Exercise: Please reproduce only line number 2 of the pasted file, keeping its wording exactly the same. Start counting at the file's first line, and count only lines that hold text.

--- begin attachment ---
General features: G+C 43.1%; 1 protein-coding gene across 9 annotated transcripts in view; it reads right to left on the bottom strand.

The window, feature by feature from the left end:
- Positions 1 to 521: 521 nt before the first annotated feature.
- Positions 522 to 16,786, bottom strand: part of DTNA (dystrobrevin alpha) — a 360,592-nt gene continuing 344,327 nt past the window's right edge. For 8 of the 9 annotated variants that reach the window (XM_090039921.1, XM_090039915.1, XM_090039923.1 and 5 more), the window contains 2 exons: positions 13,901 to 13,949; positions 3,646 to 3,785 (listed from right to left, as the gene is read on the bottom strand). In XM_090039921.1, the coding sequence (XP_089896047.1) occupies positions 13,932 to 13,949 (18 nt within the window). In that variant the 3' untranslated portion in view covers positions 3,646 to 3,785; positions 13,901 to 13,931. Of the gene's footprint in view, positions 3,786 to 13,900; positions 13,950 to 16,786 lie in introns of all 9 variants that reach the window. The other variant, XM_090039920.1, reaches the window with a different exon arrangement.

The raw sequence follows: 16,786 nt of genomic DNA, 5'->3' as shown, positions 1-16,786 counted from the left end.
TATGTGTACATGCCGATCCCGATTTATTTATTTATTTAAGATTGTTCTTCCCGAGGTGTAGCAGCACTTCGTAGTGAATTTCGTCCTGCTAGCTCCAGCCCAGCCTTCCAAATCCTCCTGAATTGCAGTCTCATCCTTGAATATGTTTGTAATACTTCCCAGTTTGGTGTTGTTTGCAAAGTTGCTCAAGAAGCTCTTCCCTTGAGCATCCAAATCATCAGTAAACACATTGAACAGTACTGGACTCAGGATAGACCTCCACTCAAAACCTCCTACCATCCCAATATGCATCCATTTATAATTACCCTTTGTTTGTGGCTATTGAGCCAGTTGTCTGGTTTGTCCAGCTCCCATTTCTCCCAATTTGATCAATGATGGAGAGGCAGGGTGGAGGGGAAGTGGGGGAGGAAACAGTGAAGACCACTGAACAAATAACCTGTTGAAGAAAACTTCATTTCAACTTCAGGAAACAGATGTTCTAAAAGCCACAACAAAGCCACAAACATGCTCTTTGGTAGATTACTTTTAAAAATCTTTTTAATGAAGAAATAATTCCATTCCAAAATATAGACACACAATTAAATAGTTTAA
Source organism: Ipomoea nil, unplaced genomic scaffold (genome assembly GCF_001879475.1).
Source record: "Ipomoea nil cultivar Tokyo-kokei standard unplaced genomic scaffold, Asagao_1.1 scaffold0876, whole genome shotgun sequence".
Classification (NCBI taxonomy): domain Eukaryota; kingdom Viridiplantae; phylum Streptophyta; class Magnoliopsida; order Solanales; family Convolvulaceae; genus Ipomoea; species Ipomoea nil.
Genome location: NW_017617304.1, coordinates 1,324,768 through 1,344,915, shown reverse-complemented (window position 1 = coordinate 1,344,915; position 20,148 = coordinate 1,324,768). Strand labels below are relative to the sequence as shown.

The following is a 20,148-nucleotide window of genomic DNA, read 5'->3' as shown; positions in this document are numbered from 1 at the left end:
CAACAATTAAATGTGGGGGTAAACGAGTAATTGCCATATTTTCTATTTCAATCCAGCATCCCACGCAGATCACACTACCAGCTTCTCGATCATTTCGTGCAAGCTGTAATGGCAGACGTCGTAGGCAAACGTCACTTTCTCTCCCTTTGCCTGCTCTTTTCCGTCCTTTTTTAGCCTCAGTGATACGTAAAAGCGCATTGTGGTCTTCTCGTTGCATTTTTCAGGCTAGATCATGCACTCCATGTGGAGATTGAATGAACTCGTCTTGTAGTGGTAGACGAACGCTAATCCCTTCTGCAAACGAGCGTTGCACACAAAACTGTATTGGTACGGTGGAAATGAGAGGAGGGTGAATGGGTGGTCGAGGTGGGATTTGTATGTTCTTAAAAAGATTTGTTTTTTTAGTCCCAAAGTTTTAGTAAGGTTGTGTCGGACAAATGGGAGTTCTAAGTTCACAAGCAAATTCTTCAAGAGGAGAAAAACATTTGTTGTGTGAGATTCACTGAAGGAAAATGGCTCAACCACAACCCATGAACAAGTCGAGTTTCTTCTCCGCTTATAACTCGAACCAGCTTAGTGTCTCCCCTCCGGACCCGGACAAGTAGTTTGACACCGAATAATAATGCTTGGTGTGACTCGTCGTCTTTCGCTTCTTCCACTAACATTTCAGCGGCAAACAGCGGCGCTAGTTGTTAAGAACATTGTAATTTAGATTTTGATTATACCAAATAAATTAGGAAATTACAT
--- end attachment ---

The window, feature by feature from the left end: